How many people actually take their Escalades, Navigators, Range Rovers, G-class, etc, off road anyways? Most just cruise suburban and urban streets.

The 4 wheel drive used only for bad rain and snow.

I've off roaded in a Range Rover. It was at a Range Rover demonstration, but still...
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Novus America
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Postby Novus America » Thu Jan 10, 2019 8:08 pm

Cannot think of a name wrote:
Novus America wrote:
Though honestly one size fits all cars are generally not great.

If you want conflicting qualities in a car, it is probably best to get more than one car.
If money is an major issue you probably cannot afford a 70+k car anyways.

If you want true off road, a luxury SUV is not the best choice anyways.
How many people actually take their Escalades, Navigators, Range Rovers, G-class, etc, off road anyways? Most just cruise suburban and urban streets.

The 4 wheel drive used only for bad rain and snow.

I've off roaded in a Range Rover. It was at a Range Rover demonstration, but still...


And it was not yours. Real off roading is usually hard on a vehicle, you are still going to get dings and scratches. For an old Silverado nobody cares if it gets a few more dings.

But on a new luxury SUV, I doubt most people want to get it all dirty and the paint scratched.
___|_|___ _|__*__|_

Zombie Ike/Teddy Roosevelt 2020.

Novus America represents my vision of an awesome Atompunk near future United States of America expanded to the entire North American continent, Guyana and the Philippines. The population would be around 700 million.
Think something like prewar Fallout, minus the bad stuff.

Politically I am an independent. Pragmatism is my ideology.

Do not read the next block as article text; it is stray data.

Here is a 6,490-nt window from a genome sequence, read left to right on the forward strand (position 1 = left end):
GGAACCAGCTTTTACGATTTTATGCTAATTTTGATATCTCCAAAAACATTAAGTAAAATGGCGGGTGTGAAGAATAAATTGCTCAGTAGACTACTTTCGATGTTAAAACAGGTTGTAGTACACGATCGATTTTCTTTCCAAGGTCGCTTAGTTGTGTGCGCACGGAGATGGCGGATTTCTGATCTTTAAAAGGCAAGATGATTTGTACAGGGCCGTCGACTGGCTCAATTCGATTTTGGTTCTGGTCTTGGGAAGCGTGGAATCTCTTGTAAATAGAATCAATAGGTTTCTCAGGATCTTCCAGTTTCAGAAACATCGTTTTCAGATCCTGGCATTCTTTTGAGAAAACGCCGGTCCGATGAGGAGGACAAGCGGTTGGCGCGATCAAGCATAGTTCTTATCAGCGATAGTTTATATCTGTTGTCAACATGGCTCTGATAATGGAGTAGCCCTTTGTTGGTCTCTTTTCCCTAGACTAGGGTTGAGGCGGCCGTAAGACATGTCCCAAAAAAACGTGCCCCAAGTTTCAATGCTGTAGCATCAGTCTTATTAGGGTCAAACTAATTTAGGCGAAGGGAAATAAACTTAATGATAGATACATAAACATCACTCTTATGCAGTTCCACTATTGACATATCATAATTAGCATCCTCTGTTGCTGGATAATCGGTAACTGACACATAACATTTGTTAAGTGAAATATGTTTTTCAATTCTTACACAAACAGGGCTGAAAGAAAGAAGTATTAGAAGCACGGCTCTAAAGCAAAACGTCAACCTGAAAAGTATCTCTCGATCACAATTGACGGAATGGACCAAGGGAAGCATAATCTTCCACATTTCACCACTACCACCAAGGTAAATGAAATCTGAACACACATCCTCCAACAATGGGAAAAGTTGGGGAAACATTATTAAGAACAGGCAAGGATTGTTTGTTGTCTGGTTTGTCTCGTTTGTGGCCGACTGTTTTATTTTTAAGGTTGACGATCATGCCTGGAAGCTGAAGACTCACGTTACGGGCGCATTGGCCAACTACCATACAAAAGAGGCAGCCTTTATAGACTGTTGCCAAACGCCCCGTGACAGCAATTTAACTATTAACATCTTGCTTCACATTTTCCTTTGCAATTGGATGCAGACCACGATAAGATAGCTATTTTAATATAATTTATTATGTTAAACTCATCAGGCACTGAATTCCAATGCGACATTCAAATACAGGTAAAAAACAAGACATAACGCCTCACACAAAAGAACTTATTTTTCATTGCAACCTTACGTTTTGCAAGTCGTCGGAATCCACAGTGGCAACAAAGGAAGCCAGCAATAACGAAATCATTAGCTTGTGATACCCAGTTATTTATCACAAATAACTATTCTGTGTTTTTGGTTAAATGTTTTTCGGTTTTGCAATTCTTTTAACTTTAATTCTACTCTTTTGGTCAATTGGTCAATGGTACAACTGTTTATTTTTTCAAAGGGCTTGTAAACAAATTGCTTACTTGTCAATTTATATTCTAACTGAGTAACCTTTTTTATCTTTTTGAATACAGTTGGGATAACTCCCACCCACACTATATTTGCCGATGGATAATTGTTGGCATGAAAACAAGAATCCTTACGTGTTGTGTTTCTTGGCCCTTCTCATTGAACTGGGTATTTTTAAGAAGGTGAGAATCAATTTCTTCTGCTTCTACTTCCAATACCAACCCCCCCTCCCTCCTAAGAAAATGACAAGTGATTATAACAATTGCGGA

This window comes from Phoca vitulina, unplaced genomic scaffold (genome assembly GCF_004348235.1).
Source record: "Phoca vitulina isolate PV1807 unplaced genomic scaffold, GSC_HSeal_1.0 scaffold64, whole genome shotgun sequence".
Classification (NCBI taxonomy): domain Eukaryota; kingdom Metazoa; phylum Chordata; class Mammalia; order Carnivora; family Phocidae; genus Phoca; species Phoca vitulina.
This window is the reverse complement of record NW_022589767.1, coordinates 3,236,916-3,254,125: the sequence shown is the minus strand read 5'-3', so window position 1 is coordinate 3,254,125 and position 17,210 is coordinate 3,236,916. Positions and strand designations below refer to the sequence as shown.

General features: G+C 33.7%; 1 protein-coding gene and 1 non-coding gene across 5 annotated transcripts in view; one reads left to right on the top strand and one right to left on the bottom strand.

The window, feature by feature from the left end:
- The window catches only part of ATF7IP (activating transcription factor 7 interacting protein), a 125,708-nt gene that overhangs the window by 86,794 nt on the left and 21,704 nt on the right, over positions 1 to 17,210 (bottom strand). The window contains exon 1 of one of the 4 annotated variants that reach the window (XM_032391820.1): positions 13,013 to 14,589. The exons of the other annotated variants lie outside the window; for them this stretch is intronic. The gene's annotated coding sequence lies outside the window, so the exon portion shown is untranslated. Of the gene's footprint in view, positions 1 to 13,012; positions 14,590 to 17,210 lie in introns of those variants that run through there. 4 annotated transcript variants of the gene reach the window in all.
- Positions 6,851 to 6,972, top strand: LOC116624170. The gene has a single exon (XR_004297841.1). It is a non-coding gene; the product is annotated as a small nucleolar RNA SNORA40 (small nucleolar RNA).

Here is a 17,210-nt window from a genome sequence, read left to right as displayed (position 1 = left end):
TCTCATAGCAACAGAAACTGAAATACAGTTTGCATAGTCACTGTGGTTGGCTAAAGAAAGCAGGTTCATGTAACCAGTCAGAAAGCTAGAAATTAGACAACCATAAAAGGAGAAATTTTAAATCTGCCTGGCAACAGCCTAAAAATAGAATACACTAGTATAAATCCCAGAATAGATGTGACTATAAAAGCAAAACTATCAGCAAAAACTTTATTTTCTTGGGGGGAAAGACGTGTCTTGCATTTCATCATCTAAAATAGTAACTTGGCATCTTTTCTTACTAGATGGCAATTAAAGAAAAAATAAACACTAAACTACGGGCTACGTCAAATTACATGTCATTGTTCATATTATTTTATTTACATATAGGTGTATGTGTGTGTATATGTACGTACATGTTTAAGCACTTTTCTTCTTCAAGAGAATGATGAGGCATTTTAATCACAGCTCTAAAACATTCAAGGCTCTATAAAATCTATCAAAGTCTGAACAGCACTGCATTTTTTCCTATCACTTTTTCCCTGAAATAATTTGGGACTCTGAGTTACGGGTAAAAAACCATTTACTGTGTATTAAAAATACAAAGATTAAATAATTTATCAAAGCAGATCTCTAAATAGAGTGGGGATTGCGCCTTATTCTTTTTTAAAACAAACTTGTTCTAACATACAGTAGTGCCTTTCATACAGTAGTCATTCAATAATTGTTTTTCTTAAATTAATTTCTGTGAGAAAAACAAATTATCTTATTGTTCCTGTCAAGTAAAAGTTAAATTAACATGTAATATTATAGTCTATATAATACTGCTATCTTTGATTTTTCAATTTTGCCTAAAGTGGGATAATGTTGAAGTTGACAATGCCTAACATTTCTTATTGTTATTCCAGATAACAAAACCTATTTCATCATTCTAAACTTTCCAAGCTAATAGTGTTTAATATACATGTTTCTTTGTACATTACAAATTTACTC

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Special Aromas
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Postby Special Aromas » Fri Jan 11, 2019 5:34 am

Novus America wrote:
Cannot think of a name wrote:I've off roaded in a Range Rover. It was at a Range Rover demonstration, but still...


And it was not yours. Real off roading is usually hard on a vehicle, you are still going to get dings and scratches. For an old Silverado nobody cares if it gets a few more dings.

But on a new luxury SUV, I doubt most people want to get it all dirty and the paint scratched.

10 years ago I would have agreed with you, yet now here I sit sleeping comfortably at night while my 18 month old, $50,000 truck sits uncovered in the front yard with a couple of decent scratches on the front bumper and a nice dent in the tailgate. If I was earning twice as much, I'd probably feel the same way about a $100,000 luxury SUV as well despite the fact I can't quite picture myself giving that less of a shit about such an expensive vehicle in my current financial situation. Or maybe it's because I'm technically just leasing it, I don't know. Anyway, smoke em if you've got em.

Nonetheless, there's still plenty of off-road situations where you can benefit from a raised ride height and low range without damaging your car in the process. Sealed roads get soft and pothole all the time; it's nice to be able to drive straight through them without worrying about getting stuck or scraping. You can technically manage that sort of stuff in a lower car I'm sure, but you can't deny it's easier in a Range Rover.

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Cannot think of a name
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Postby Cannot think of a name » Fri Jan 11, 2019 7:39 am

Everything for the cat.

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Novus America
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Postby Novus America » Fri Jan 11, 2019 3:36 pm

Special Aromas wrote:
Novus America wrote:
And it was not yours. Real off roading is usually hard on a vehicle, you are still going to get dings and scratches. For an old Silverado nobody cares if it gets a few more dings.

But on a new luxury SUV, I doubt most people want to get it all dirty and the paint scratched.

10 years ago I would have agreed with you, yet now here I sit sleeping comfortably at night while my 18 month old, $50,000 truck sits uncovered in the front yard with a couple of decent scratches on the front bumper and a nice dent in the tailgate. If I was earning twice as much, I'd probably feel the same way about a $100,000 luxury SUV as well despite the fact I can't quite picture myself giving that less of a shit about such an expensive vehicle in my current financial situation. Or maybe it's because I'm technically just leasing it, I don't know. Anyway, smoke em if you've got em.